A good and (mostly) thoughtful review about a nice car. I don’t see anything original in the design (The grill for example reminds me of the Ampera) and the surface detailing takes me back to the busy Mothra-inspired Japanese designs of the 80’s.

    It’s clear that the writer put some effort into the review but the overall effect is spoiled by a bit of juvenile laziness on the part of the author.

    “I’ve had better looking bowel movements than your last luxury sedan proposal!”

    Come on Derek! Why did you let a nice piece of writing be spoiled by that bit of dreck?

    If you need vivid imagery and must use something hip or edgy (sic), fall back on classics like:

    “Your sister’s tramp stamp has a better design than that”.

    “Your design looks like sushi made from the wrong parts of the fish”.

    “Your design looks like a bowl of oatmeal without the raisins”

    If you really want to get edgy, at least be original –

    “I’ve drawn better designs on toilet paper than that”

    So, great review of a car that will probably replace the BMW sitting in my garage when I shop next time but you lose a letter grade for a moment of mental incontinence .

    • 0 avatar

      I’m a little miffed that you didn’t know who actually wrote this. Perhaps you lose a letter grade for addressing the wrong person!

      More to the point, people actually say that stuff in the design studio. They may/may not be serious, but it happens. Welcome to the real world of car styling…or any other creative industry for that matter.

      • 0 avatar

        et tu Sajeev?

        The horror, the horror. I just never assumed it could have been YOU. There was no comparison to the Panther anywhere :-)

        “people actually say that stuff in the design studio”

        Just because other people run around with their pants falling off doesn’t mean you should.

        And yes, even you lose a letter grade.

        I actually drove one of these last weekend at Lexus’ invitation; one of those things you get because you’re on certain mailing lists. I liked the car, but found it unsatisfying somehow. I didn’t object to it, but when I got back in my BMW, I felt more connected and comfortable, even though the BMW wasn’t as elegant or quiet. It just seemed as though the Lexus, while solid and firm, was floating on a quarter inch of air above the road. This means a little lag in acceleration and a little drift in the steering and a general detachment from the world. I’ll still probably buy one though, as I can’t get past what BMW is doing to their cars…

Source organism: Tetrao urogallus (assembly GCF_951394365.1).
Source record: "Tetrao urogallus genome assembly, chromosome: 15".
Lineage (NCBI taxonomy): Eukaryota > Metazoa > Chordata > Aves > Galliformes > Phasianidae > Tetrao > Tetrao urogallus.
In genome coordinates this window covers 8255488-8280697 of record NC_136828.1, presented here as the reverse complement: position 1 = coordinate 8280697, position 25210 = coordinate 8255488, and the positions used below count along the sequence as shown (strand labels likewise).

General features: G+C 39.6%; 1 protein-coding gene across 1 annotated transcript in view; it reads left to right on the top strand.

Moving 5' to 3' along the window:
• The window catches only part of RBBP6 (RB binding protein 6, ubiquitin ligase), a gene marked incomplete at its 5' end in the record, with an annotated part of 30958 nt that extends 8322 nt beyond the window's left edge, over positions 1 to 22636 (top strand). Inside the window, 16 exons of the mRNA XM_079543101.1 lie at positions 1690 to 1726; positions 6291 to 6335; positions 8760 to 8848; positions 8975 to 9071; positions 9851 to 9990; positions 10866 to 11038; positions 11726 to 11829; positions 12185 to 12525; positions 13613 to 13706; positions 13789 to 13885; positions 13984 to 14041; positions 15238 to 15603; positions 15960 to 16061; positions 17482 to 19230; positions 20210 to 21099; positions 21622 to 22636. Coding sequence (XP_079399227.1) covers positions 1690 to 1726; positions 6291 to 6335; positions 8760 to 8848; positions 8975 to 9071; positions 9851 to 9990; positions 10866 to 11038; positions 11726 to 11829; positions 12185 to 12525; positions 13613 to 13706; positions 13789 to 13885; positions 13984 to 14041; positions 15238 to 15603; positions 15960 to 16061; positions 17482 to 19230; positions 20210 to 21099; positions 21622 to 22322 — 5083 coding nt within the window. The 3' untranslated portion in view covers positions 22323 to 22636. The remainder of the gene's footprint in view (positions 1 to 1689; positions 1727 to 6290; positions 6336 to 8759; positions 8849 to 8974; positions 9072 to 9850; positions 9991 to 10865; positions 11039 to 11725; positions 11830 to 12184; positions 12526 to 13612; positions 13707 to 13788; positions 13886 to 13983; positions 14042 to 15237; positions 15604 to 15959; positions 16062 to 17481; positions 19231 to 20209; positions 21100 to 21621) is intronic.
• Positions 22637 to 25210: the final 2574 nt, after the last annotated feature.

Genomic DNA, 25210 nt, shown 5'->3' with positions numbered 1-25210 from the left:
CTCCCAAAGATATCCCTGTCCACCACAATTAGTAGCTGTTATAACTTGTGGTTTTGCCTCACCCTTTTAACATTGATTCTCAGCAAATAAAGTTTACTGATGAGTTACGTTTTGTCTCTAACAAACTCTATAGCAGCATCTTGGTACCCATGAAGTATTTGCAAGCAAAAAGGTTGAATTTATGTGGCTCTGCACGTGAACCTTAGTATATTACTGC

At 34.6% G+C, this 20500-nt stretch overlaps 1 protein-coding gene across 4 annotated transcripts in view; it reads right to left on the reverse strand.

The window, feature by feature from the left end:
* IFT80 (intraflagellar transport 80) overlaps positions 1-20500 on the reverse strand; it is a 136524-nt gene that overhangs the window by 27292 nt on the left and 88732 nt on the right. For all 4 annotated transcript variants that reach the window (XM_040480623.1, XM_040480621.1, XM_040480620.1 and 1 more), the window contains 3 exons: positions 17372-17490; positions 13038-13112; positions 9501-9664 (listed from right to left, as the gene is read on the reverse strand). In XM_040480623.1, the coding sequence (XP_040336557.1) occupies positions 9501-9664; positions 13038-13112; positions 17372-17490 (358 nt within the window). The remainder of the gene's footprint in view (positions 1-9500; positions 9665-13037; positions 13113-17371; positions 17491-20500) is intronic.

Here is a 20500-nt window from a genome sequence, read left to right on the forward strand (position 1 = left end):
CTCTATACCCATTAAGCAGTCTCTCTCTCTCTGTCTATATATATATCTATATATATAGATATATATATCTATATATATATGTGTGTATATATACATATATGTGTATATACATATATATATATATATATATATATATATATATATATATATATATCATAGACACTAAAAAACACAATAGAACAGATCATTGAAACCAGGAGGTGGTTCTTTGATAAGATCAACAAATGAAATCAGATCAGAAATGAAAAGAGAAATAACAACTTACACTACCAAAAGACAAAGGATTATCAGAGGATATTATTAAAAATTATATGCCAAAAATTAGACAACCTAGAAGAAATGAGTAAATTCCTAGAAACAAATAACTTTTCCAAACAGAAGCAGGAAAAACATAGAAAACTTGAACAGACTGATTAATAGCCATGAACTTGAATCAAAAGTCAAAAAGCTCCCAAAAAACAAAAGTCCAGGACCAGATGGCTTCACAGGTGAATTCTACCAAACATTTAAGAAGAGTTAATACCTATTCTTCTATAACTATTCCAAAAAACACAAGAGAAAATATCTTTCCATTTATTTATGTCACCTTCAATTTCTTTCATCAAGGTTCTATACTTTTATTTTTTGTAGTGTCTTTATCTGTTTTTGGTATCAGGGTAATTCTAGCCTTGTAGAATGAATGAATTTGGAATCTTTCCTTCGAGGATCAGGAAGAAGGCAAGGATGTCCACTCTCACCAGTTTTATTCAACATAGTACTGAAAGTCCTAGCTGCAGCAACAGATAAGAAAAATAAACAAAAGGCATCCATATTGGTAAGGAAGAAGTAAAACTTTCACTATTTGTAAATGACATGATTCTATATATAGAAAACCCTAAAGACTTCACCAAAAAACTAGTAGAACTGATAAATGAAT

• 0 avatar

        Hey, if it was said around me back in the studio, you get to hear it. Sorry I offended your delicate sensibilities, but here’s my life and I’m sharing it…for some reason.

  • avatar
    Speed Spaniel

    If Lexus upped the horsepower some and gave it the performance of an S4 I will write the check now. Agree. This is one thoughtfully crafted and beautifully designed automobile worthy of a dip into the savings account. Stylistically it doesn’t break new ground, but as a whole everything is cohesive with enough detailing to be interesting without being different for the sake of being different. An equally nice and well crafted interior too. Score one for Lexus. Nice job.

  • avatar

    I spent some time at the Lexus dealer last week waiting for service to be done. I took a good long look at the GS and wasn’t impressed. They had several on the lot and I mistook them for used GS models of the past. The grille is the only really distinctive feature. My neighbor has a new GS and my first view of it was the back end. I honestly thought it was some model of the new Camry. I just don’t see this model expanding the sales of the GS line. It will be the same low volume product, perhaps sold to a more performance skewed demographic. Lexus as a whole line has lost a lot of ground. The LS sells in very low volume and used to be their true flag ship. What happened was that a previous LS (and I had one in the 90s) was a bargain and performance alternative to a BMW 5 or the Mercedes E. Now its an also ran in the prestige race of 750i and S class. The ES350 and RX 350 are the bread and butter. Even previously big sellers of LX and GX suvs are way down. The new ES350 will be a make-or-break for the brand.